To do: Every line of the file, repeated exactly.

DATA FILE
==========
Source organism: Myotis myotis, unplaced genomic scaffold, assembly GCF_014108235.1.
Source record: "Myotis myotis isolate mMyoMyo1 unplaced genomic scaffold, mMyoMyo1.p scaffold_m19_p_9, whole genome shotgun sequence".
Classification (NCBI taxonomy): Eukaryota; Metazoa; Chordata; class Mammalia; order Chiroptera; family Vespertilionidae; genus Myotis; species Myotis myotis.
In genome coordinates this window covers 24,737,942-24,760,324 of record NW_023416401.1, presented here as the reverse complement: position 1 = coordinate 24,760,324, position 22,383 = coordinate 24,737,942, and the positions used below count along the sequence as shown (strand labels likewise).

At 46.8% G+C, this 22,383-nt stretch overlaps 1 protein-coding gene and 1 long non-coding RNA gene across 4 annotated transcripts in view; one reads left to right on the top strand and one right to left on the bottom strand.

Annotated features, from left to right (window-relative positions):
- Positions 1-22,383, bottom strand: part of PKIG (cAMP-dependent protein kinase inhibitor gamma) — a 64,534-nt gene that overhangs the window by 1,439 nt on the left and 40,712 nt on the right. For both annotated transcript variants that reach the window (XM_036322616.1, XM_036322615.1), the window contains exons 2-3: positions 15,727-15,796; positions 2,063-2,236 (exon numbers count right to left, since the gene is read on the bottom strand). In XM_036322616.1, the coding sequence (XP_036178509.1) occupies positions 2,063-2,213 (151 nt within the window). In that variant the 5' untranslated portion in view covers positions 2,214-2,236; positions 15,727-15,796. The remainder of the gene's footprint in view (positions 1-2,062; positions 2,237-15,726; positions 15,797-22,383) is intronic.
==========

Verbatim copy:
Source organism: Myotis myotis, unplaced genomic scaffold, assembly GCF_014108235.1.
Source record: "Myotis myotis isolate mMyoMyo1 unplaced genomic scaffold, mMyoMyo1.p scaffold_m19_p_9, whole genome shotgun sequence".
Classification (NCBI taxonomy): Eukaryota; Metazoa; Chordata; class Mammalia; order Chiroptera; family Vespertilionidae; genus Myotis; species Myotis myotis.
In genome coordinates this window covers 24,737,942-24,760,324 of record NW_023416401.1, presented here as the reverse complement: position 1 = coordinate 24,760,324, position 22,383 = coordinate 24,737,942, and the positions used below count along the sequence as shown (strand labels likewise).

At 46.8% G+C, this 22,383-nt stretch overlaps 1 protein-coding gene and 1 long non-coding RNA gene across 4 annotated transcripts in view; one reads left to right on the top strand and one right to left on the bottom strand.

Annotated features, from left to right (window-relative positions):
- Positions 1-22,383, bottom strand: part of PKIG (cAMP-dependent protein kinase inhibitor gamma) — a 64,534-nt gene that overhangs the window by 1,439 nt on the left and 40,712 nt on the right. For both annotated transcript variants that reach the window (XM_036322616.1, XM_036322615.1), the window contains exons 2-3: positions 15,727-15,796; positions 2,063-2,236 (exon numbers count right to left, since the gene is read on the bottom strand). In XM_036322616.1, the coding sequence (XP_036178509.1) occupies positions 2,063-2,213 (151 nt within the window). In that variant the 5' untranslated portion in view covers positions 2,214-2,236; positions 15,727-15,796. The remainder of the gene's footprint in view (positions 1-2,062; positions 2,237-15,726; positions 15,797-22,383) is intronic.